By Alan Scherstuhl
By Amy Nicholson
By Charles Taylor
By Stephanie Zacharek
By Brian Feinzimer
By CAROLINA DEL BUSTO
By AMY NICHOLSON
By Amy Nicholson
In James' Journey to Jerusalem, an enjoyable, sneaky-smart fable about the collision between innocence and experience, open-faced South African actor Siyabonga Melongisi Shibe plays James, a Christian Candide who leaves his Zulu village to visit Jerusalem before becoming a minister. But, upon reaching Israel, he's instantly tossed in the Tel Aviv slammer, and is rescued, so to speak, by a contractor, Shimi (Simon Daw), who gets him out of jail, houses him with other migrants and puts him to work doing manual labor. James soon winds up working for Shimi's curmudgeonly father, Sallah (Arie Elias), an old-school Israeli settler who refuses to sell his ramshackle house so that the property can be turned into one of the soulless apartment blocks that increasingly dot the Israeli landscape. He'd rather have a garden. The old man keeps warning the young African not to be a frayer—a Hebrew word for "patsy"—and James proves an apt pupil, gradually learning the rules of a society where everybody has an angle.
The movie is the feature debut of director Ra'anan Alexandrowicz, who co-wrote the script with Sami Duenias. He gives us an Israel that's a "godforsaken country," as one soldier terms it. Dusty, messy and casually racist—James is called "Blackie" even by those who like him—it's a Holy Land caught up in an exploitative logic that's a far cry from the ideals that created it. Here, milk and honey have become cell phones and real estate, and you get them by profiting from other people's labor. To emphasize the point, Alexandrowicz gives Tel Aviv a nasty, smeary look, as if it had been shot on waxed paper that had once held a particularly greasy falafel.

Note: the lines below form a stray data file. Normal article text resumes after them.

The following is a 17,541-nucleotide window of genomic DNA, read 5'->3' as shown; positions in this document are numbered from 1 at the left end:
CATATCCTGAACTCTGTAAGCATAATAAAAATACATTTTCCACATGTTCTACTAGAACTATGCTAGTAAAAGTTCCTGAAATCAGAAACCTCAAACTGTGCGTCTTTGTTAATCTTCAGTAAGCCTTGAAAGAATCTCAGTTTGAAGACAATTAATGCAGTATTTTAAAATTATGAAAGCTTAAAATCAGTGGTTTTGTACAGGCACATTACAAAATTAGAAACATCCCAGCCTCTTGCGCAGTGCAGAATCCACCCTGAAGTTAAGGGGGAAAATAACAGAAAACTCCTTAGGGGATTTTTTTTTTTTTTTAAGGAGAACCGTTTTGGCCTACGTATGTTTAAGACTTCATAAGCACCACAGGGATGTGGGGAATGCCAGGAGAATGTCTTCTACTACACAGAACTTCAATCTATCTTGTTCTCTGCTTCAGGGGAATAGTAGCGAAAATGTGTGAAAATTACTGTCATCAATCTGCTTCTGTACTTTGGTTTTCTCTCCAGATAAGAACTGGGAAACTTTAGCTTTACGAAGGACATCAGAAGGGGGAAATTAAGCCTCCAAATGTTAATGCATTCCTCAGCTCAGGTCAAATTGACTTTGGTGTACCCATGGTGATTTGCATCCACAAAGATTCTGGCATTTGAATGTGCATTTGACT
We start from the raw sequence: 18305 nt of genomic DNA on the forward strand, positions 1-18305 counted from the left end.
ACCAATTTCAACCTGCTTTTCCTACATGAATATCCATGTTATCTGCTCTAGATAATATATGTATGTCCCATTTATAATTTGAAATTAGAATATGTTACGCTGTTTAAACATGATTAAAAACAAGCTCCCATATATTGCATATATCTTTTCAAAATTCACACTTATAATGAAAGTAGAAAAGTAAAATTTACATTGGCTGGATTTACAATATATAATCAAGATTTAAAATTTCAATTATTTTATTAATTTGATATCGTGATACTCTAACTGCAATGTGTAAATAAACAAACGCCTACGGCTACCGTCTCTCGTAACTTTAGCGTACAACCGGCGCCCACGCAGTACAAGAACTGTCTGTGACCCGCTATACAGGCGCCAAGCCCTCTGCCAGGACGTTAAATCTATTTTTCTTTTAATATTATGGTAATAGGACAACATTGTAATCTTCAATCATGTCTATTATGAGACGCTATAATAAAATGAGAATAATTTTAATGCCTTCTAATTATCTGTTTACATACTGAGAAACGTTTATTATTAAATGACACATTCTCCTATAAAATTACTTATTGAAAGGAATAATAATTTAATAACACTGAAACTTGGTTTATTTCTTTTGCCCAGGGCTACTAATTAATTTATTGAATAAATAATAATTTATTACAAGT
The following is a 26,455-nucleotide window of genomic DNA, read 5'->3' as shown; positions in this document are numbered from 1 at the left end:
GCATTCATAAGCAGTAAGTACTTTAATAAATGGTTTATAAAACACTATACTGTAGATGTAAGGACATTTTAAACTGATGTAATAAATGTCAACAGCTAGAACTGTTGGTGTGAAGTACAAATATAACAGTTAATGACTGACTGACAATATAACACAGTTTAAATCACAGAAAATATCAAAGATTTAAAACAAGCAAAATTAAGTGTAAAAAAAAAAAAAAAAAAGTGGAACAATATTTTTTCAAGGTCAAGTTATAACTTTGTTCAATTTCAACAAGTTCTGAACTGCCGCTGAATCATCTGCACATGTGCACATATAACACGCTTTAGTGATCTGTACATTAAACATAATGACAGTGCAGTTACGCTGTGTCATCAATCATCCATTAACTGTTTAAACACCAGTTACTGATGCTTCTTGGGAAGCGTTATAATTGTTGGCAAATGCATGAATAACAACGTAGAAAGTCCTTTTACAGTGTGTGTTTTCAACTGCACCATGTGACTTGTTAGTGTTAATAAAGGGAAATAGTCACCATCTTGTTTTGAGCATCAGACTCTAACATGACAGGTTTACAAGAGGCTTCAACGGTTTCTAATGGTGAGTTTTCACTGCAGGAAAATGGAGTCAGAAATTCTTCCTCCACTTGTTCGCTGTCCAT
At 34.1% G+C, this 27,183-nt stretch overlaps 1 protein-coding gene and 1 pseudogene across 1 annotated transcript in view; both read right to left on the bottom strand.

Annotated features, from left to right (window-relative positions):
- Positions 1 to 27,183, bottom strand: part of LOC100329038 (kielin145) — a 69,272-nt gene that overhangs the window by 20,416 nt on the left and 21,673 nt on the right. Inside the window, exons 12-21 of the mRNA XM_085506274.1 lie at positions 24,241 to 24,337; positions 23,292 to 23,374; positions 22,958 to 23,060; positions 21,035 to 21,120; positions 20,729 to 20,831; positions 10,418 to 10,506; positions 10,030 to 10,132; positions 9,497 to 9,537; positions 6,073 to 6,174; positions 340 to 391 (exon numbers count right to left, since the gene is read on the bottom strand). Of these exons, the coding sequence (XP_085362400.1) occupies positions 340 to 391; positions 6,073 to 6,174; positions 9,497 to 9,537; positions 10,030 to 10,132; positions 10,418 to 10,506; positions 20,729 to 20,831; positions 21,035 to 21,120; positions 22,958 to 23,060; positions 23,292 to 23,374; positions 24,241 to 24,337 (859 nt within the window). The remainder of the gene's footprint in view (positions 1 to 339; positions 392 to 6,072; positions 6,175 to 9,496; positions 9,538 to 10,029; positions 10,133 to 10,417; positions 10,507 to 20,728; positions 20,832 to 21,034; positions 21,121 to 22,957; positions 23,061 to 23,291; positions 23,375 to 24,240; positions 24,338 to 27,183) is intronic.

Naturally, nothing about the film's moral lesson is specific to Israel. On the contrary, characters like James have become a staple of modern filmmaking, be it the honorable Nigerian doctor caught up in an organs scam in Dirty Pretty Things, the sweet Latino gigolo in Star Maps, or the good-hearted small-town kids in Hou Hsiao-hsien's earlier classics Boys From Fengkuei and Dust in the Wind. All these decent souls taste the poison apple of modernity and know that the folks back home—like James' fellow villagers in Africa—won't understand that our present-day Jerusalems are far less holy than they used to be.
James' Journey to Jerusalem was directed by Ra'anan Alexandrowicz; written by Alexandrowicz and Sami Duenias; produced by Amir Harel; and stars Siyabonga Melongisi Shibe, Simon Dow and Arie Elias. Now playing at Regency Lido, Newport Beach.
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